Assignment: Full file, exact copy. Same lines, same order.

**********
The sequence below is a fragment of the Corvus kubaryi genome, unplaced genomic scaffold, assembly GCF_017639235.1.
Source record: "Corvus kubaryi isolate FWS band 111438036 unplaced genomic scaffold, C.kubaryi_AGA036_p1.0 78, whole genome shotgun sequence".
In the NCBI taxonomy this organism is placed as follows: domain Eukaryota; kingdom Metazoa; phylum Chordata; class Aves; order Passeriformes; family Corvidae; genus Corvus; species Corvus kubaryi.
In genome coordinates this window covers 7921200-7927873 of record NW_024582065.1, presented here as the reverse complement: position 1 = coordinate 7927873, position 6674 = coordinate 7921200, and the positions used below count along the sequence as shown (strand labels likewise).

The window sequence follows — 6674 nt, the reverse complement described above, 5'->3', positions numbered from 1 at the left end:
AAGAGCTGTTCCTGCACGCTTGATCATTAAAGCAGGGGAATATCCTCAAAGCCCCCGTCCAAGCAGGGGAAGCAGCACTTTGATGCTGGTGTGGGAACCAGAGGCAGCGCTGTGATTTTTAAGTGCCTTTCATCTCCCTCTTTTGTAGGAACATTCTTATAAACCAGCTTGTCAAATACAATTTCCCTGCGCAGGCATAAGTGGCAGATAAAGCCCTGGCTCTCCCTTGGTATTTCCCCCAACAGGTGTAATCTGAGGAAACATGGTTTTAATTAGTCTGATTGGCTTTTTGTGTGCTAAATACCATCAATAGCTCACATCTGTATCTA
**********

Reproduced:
The sequence below is a fragment of the Corvus kubaryi genome, unplaced genomic scaffold, assembly GCF_017639235.1.
Source record: "Corvus kubaryi isolate FWS band 111438036 unplaced genomic scaffold, C.kubaryi_AGA036_p1.0 78, whole genome shotgun sequence".
In the NCBI taxonomy this organism is placed as follows: domain Eukaryota; kingdom Metazoa; phylum Chordata; class Aves; order Passeriformes; family Corvidae; genus Corvus; species Corvus kubaryi.
In genome coordinates this window covers 7921200-7927873 of record NW_024582065.1, presented here as the reverse complement: position 1 = coordinate 7927873, position 6674 = coordinate 7921200, and the positions used below count along the sequence as shown (strand labels likewise).

The window sequence follows — 6674 nt, the reverse complement described above, 5'->3', positions numbered from 1 at the left end:
AAGAGCTGTTCCTGCACGCTTGATCATTAAAGCAGGGGAATATCCTCAAAGCCCCCGTCCAAGCAGGGGAAGCAGCACTTTGATGCTGGTGTGGGAACCAGAGGCAGCGCTGTGATTTTTAAGTGCCTTTCATCTCCCTCTTTTGTAGGAACATTCTTATAAACCAGCTTGTCAAATACAATTTCCCTGCGCAGGCATAAGTGGCAGATAAAGCCCTGGCTCTCCCTTGGTATTTCCCCCAACAGGTGTAATCTGAGGAAACATGGTTTTAATTAGTCTGATTGGCTTTTTGTGTGCTAAATACCATCAATAGCTCACATCTGTATCTA